Talking In the Heights with Debra Cardona and Justin Gregory Lopez

Anna Hopps, Ordway 9/13/17
Justin Gregory Lopez
Justin Gregory Lopez (Usnavi)
Debra Cardona
Debra Cardona (Abuela Claudia)

In the Heights, the Ordway’s latest original production created in collaboration with Teatro del Pueblo, is currently in performance in the Ordway Music Theater — and it features a truly extraordinary cast, including the best of the best from the Twin Cities theater scene and across the country. We had the opportunity to chat with two members of that cast, Debra Cardona (Abuela Claudia) and Justin Gregory Lopez (Usnavi), about what it was like to create this show, what you should know about In the Heights, and more! 

 

First, you’ve both performed at the Ordway before, so some of our audience might already know you — when did we last see you on our stage?

Debra: I performed at the Ordway back in the mid-1990s in a national touring company of Fiddler on the Roof. We were in St. Paul for a week and then moved on to the next city. It was not a show produced by the Ordway, but a touring company presented by the theater. Doing In the Heights is quite different in that this is an Ordway production — and I get to be in St. Paul for five weeks.

Justin: This will be my second time performing at the Ordway (I came in with ‘Paint Your Wagon’ last year), but this is my first time working on an Ordway Original.

 

And when did you first see In the Heights? What was your first impression?

Justin: In the Heights was first prescribed for me by a fellow cast member during my first Equity job in 2008.  As an actor, it changed the way I perceived my own long-term viability in this industry that seemed so intent on seeing me as a drug dealer, a thug, a gang member, or other types of racial stereotypes.  I remember having to save money to see it and being absolutely floored by the use of rap as the vehicle for storytelling, the infectious music and rhythms, and the athleticism of the choreography.  I’ll never forget it.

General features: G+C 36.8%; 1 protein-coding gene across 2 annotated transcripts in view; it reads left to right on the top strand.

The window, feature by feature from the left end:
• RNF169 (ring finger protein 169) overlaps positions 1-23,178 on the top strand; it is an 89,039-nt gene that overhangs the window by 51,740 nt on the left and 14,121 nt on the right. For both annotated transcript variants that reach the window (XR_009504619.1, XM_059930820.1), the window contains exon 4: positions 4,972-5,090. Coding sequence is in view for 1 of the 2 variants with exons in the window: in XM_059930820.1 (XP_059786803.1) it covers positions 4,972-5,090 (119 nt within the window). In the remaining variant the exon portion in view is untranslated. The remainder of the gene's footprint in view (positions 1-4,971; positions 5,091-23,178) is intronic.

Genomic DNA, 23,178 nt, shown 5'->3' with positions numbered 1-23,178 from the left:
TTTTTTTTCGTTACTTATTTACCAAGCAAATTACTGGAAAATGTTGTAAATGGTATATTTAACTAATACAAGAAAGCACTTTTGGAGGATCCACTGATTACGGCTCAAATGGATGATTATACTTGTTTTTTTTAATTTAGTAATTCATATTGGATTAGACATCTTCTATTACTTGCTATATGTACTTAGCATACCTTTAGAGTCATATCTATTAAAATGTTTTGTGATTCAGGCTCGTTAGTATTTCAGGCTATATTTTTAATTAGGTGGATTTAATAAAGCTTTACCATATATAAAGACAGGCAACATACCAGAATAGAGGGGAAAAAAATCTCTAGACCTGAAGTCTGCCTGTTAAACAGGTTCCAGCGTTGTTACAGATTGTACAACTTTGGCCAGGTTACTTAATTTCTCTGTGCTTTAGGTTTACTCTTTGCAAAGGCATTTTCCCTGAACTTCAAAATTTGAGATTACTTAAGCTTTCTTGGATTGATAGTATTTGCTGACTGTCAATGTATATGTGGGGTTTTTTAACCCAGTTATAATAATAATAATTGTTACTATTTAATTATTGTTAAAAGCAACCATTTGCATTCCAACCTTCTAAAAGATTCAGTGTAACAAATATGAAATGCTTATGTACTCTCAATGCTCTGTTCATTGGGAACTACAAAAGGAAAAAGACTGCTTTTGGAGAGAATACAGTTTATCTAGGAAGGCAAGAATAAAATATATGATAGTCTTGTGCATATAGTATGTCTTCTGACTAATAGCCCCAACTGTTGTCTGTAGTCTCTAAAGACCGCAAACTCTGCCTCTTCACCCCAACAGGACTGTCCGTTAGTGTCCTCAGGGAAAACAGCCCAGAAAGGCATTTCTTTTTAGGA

Debra: I auditioned for the show when it was first opening off-Broadway. I didn’t get the job, but I made sure to go see the production. When I walked into the theater and saw 181st Street, complete with subway entrance, bodega, and the George Washington Bridge in the background, I squealed in delight. Then the show started and I saw my experience as a Latina who had grown up in New York up there on the stage. I cried when I heard “Breathe” — in fact, I cried quite a lot while watching the play. And I adored every minute of it. Later, I took my mother to see it when it was on Broadway. I promised myself that, come hell or high water, I would do this show someday.

My grandparents came to New York from Puerto Rico, and both my parents and I were born in Spanish Harlem — a barrio very similar to Washington Heights, but in East Harlem. Washington Heights was predominantly Dominican and Spanish Harlem was predominantly Puerto Rican. I grew up with the hydrants open during the summer, I sometimes slept on my grandmother’s fire escape on a hot night, and I had a deep connection to my community. We all had each other’s backs. In the Heights illustrates this beautifully. It is such a blessing to have a show that highlights the Latino experience in New York — and makes everyone who sees it realize that this is the American experience. And that it has been so widely embraced just makes me so happy.

 

Tell us about what it’s been like to work on a collaboration between the Ordway and Teatro del Pueblo.

Debra: This truly is a collaboration. James Rocco and Al Justiniano confer with each other. They split the scenes, weigh in with each other and respect each other’s opinions. Because In the Heights is specifically about the Latino community, it’s wonderful that Al can bring his understanding of the culture and influence the vision for this production. It’s quite a good partnership.

Justin: Regional collaborations, for one, are a fantastic way to share a production with many more audience members; it’s a win-win for those involved in the process and for those who get to experience the show.

From a dramaturgical perspective, the collaboration between Teatro del Pueblo and the Ordway helps to ensure the cultural integrity of the production which deals in large part with Latin American themes and music.

On a personal level, I can’t help but think of the young person with a Spanish surname who gets to see him-/herself represented in a professional production of a heralded, successful Broadway musical.  Growing up in New Jersey, I didn’t have very many mainstream Latin American idols outside of Marc Anthony, baseball players, and boxers.  Certainly, Latinx visibility in the theatre industry was extremely rare.  I’m especially proud to be doing this co-pro with Teatro del Pueblo because it is a fine showcase for what Latinx actors, actresses, singers, and dancers can bring to the professional entertainment industry when being met with the opportunity to do so.